If you look professional (dress appropriately, perform to a good standard, interact well with the panel) you will be noticed. If you seem calm you will score points too - cattle calls are difficult situations with a lot of “unknowns” - like not know what time you’re actually going to perform, and a vast number of people breathing down your neck! If you are focused, you’ll be able to sing your piece to the best of your ability, and lock into the character immediately. Being focused really “reads” well on a theater stage, so the panel will notice very quickly how well you do.

When I’m coaching for the 16bar audition, the key is practise EVERYTHING. The walk in, the hello, the piece announcement, giving the pianist the music (or the backing track), the getting into focus, the 16 bars (decided beforehand, please!), and the exit. Everything is important, even the way you interact with the auditions secretary. I work to help you choose song extracts that show your best (and it’s not necessarily your loudest or highest), and to sing those extracts to the best of your ability.

Notice I haven’t said what you should sing! Ultimately, in a cattle call your choice of song is less important than how you sing it. I have been on cattle calls where actors singing the weirdest songs have been called back for the next audition, simply because they sang it really well. In a situation like this you want to stack the dice in your favour as much as possible. Take a piece you know really well - that way if nerves strike, and you will still feel secure in your song.

Panels find cattle calls just as horrible as you do, and believe me, they breathe a sigh of relief when someone professional, calm and focused turns up. Normally there are 3 heaps on the casting panel’s desk. Yes, No, Maybe. The only pile you want to be in is the Yes pile.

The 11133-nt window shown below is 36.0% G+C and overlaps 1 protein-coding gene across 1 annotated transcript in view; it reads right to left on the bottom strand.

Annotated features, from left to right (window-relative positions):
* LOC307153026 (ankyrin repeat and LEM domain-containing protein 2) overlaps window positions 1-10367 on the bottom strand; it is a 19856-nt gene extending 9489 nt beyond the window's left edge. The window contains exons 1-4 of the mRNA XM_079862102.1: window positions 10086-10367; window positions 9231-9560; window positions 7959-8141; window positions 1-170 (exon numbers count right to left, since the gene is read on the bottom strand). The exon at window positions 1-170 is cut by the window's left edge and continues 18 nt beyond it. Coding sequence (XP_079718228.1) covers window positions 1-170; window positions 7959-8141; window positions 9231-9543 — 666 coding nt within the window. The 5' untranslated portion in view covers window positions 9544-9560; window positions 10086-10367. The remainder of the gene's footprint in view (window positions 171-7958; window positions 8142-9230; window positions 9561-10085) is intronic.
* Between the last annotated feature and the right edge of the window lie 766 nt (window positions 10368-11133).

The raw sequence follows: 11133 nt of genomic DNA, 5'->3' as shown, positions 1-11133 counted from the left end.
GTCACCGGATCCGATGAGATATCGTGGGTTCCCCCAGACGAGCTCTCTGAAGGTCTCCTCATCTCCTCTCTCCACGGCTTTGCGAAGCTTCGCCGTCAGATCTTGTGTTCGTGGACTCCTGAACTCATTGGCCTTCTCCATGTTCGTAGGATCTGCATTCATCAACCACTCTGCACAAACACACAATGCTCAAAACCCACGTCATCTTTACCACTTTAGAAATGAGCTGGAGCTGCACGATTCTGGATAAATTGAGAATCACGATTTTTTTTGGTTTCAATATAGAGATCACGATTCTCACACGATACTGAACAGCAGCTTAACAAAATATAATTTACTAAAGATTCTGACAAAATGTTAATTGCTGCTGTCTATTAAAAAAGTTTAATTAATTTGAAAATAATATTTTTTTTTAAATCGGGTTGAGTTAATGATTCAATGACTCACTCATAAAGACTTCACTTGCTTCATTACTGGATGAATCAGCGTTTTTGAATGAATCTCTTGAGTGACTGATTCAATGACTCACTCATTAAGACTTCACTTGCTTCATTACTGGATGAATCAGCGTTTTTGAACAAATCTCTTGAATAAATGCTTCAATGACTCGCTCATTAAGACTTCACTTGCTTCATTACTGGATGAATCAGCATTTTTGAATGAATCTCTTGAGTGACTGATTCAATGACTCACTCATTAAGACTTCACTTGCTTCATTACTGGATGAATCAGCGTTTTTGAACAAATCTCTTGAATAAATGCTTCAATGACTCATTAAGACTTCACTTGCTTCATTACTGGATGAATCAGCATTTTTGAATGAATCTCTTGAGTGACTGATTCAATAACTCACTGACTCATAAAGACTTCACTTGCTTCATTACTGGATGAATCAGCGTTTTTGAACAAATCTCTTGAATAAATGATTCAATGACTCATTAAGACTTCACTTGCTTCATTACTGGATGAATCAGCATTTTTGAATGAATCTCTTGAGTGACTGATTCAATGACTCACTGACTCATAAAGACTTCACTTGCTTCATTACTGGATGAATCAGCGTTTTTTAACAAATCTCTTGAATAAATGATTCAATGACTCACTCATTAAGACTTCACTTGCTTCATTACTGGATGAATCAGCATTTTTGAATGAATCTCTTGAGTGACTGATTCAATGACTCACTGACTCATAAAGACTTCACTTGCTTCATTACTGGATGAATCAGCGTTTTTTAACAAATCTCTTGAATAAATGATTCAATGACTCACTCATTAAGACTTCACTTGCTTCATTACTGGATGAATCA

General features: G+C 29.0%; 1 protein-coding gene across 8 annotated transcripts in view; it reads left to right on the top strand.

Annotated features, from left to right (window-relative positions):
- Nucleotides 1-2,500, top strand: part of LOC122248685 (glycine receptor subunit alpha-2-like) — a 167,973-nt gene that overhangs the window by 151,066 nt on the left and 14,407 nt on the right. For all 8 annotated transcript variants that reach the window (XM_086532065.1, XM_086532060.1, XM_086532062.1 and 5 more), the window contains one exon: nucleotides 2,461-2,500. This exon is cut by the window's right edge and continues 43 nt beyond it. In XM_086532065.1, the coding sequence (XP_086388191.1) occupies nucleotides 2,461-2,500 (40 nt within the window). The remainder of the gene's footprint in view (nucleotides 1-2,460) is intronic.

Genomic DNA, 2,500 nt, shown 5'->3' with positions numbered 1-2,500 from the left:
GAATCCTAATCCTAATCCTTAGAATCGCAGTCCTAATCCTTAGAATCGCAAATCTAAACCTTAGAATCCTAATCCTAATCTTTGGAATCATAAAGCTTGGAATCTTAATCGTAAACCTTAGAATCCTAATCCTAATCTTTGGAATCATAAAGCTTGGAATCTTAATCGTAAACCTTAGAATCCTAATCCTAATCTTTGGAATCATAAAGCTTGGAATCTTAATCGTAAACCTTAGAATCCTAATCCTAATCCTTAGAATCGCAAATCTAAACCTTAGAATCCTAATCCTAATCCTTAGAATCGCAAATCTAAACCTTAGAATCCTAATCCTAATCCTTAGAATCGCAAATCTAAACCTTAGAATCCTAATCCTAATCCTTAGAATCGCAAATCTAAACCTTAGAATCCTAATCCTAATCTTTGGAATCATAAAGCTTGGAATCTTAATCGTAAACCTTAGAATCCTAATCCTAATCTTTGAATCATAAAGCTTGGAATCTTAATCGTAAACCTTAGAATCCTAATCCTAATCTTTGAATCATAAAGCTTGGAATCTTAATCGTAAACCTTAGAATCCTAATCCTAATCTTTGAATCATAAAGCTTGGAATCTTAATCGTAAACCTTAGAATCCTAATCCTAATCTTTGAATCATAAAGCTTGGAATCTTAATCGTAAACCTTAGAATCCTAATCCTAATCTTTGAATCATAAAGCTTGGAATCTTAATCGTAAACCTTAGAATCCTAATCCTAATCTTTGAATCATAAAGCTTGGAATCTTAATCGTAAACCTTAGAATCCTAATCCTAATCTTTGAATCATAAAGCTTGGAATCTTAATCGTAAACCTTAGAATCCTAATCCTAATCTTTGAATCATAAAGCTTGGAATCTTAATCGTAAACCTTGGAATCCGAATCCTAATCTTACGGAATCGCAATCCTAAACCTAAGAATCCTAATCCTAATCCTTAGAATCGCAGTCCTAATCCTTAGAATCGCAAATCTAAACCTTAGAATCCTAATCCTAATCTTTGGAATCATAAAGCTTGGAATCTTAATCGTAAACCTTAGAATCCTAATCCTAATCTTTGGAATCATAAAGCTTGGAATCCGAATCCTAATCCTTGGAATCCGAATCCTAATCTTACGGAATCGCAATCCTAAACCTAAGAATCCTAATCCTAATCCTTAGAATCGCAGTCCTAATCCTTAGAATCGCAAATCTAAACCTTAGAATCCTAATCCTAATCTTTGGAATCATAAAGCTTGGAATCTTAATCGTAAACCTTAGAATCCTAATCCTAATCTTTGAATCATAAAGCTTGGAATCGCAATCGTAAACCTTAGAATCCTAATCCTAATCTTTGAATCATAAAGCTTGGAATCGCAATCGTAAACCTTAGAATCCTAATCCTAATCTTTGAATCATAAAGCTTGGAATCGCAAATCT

And if you give a clear, focused, professional performance and follow the rules in this article, you’re much more likely to get to sing in the next round and stay in the Yes pile.



Management Level Music Business Jobs

December 9th, 2009
Paul Shellem asked:


You may dream of one day holding a management level job in the music businesses. If that is the case, here are the different music jobs that you can choose from.

Personal Manager or Agent

A personal manager or agent works with an individual artist or band and basically manages every aspect of their career. This ranges from their finances, booking their gigs, and advertising and promoting them. Most personal managers will only take on one to three clients at time, depending on how large the clients are and what level the clients are at. The main job of a personal manager is to see the band or artist succeed and make it to the top of the charts.

Retail Sales Management

Maybe you dream of working in a music store or owning your own music store eventually. One of the best music businesses jobs in the retail industry is the management position. Your main job is to operate the music store and oversee every aspect of the store. This may include promotions, training, supervising other employees, ordering products, and customer service.

Business Manager

A business manager will handle all the financial affairs for an artist or band. To be a business manager you should pursue a degree in business administration, and accounting and finance. This is one type of music business jobs that will require a college degree, as you have to know how to accurately handle the business and finances. As a business manager, you will be negotiating payments, doing taxes, and handling investments.

These are just a few of the many different music business jobs that are on a management level. There are other jobs, some being with music labels while others may be with advertising and public relation companies. Management level jobs do require experience and you may have to work at a lower job for several years before you can take on these management level music business jobs.

For More Details Visit: http://www.music-career-help.com/